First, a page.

(PhysOrg.com) -- Operation IceBridge, NASA's airborne mission to monitor polar ice, is amid its fourth week of flights for the Arctic 2011 campaign. Researchers and crew successfully completed flights from Thule, Greenland, to monitor sea ice and have now moved to Kangerlussuaq, Greenland to focus on flights monitoring the ice sheet.
Flying a distance of about 19,000 miles [30,000 kilometers] over the Arctic Ocean, scientists onboard the P-3 collected data during eight sea ice flights based from Thule Air Base. One additional sea ice flight remains to be flown from Kangerlussuaq.
Why Fly Sea Ice?
Sea ice flights, flown this year from March 16-28, take priority early in the missions Arctic campaigns. That's because sea ice typically reaches its annual maximum extent in March, and scientists want to collect data before the ice begins to melt and retreat during northern hemisphere's summer. This year, sea ice reached its maximum extent on March 7, reaching 5.7 million square miles and tying for the lowest extent since the start of satellite measurements in 1979.
The thickness of Arctic sea ice cover is also declining, on average, throughout the satellite record, according to scientists including Joey Comiso of NASA's Goddard Space Flight Center in Greenbelt, Md. Now, after the Ice, Cloud, and land Elevation Satellite (ICESat) stopped collecting data in 2009, IceBridge continues to collect the data scientists need to observe sea ice thickness.
The mission's airborne instrument suite collects lidar and radar data making it possible to monitor both the sea ice freeboard and the snow layer on top of the sea ice. Both measurements are important for quantifying the sea ice thickness and predicting the heat exchange between the Arctic Ocean and the atmosphere.
On March 22, IceBridge teams flew to Fairbainks, Alaska. Despite hazy weather conditions, instruments collected data over varying sea ice types across the entire Arctic basin.
Then, on March 23, the P-3 flew one of the campaign's most challenging flights -- an overpass of the U.S. Navy's ICEX camp, an assemblage of tents and shacks drifting on an ice floe north of Fairbanks. On the ground with ICEX was a team of researchers from the Armys Cold Regions Research & Engineering Laboratory and the Naval Research Laboratory, who established a line that would be surveyed from on, below and above the ice. Comparing measurements from each vantage point helps scientists improve the accuracy of sea ice thickness measurements.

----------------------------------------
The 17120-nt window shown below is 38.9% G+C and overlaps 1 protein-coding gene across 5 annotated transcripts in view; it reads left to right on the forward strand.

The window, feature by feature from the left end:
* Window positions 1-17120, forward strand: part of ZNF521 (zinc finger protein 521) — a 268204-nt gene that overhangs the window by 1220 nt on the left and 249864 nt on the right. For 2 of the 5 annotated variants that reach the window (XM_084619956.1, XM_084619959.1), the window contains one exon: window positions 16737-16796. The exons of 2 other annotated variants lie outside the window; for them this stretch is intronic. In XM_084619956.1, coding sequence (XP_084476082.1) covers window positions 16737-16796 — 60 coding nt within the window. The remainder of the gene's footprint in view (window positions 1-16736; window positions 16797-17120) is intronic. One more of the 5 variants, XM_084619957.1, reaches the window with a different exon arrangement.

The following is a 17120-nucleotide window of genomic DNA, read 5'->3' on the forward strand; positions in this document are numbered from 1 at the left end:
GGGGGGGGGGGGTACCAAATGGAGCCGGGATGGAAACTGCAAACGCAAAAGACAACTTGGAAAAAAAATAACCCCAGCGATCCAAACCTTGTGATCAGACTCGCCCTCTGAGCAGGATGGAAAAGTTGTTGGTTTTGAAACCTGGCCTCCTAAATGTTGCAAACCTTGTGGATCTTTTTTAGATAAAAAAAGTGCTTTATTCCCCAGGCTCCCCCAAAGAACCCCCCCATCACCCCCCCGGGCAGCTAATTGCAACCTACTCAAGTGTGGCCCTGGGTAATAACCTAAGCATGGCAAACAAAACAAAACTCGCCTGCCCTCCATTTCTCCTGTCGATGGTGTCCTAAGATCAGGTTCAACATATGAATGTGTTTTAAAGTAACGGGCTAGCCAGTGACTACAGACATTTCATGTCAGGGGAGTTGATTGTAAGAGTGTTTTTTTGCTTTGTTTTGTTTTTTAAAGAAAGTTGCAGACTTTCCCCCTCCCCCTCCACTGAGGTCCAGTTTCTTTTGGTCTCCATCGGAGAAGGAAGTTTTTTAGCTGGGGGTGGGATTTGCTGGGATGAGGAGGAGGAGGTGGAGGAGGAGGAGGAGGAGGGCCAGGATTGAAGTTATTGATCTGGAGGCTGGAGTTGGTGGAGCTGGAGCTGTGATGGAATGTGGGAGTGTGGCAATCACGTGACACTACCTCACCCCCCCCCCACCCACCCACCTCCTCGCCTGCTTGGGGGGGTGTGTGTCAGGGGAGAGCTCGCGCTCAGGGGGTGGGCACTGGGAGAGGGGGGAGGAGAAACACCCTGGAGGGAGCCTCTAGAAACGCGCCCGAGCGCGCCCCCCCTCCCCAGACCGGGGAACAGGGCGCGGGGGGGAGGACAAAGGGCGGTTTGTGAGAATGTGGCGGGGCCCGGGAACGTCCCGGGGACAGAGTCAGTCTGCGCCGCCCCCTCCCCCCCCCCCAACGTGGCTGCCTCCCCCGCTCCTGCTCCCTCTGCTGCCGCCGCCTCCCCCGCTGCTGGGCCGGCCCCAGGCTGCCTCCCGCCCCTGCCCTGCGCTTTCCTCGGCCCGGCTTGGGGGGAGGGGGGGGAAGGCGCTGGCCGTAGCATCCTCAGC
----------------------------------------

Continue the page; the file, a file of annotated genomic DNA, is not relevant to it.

Sea ice camps are moving targets, drifting along with the wind and ocean currents. The erratic movement makes for a challenging overflight.
"The sea ice moves unpredictably, crazy, like a drunken sailor," said John Sonntag of URS Corporation, and the IceBridge instrument team lead.
Just before the mission, the camp was floating north at about 66 feet per hour, but by the time the aircraft was nearby it had suddenly veered east at about 660 feet per hour. The flyover required precise coordination with ground teams before and during the flight.
The P-3 returned to Thule on March 25 to complete three more science flights before transiting to Kangerlussuaq, the base of operations for the next few weeks.
The single remaining sea ice flight planned to fly from Kangerlussuaq will overfly a CRYOVEX site. The sites are designed to calibrate the European Space Agency's ice-observing satellite, CryoSat-2. Overflying the site will help scientist link the ICESat, IceBridge and Cryosat-2 datasets.
Meanwhile, IceBridge scientists are working to complete a series of land ice flights. To date, IceBridge has completed four land ice flights over west Greenland. Weather has been favorable in that area, which is typical. Upcoming land ice missions to southeast Greenland will rely on a bit more luck, as low pressure from the Icelandic low commonly produces clouds in the region.
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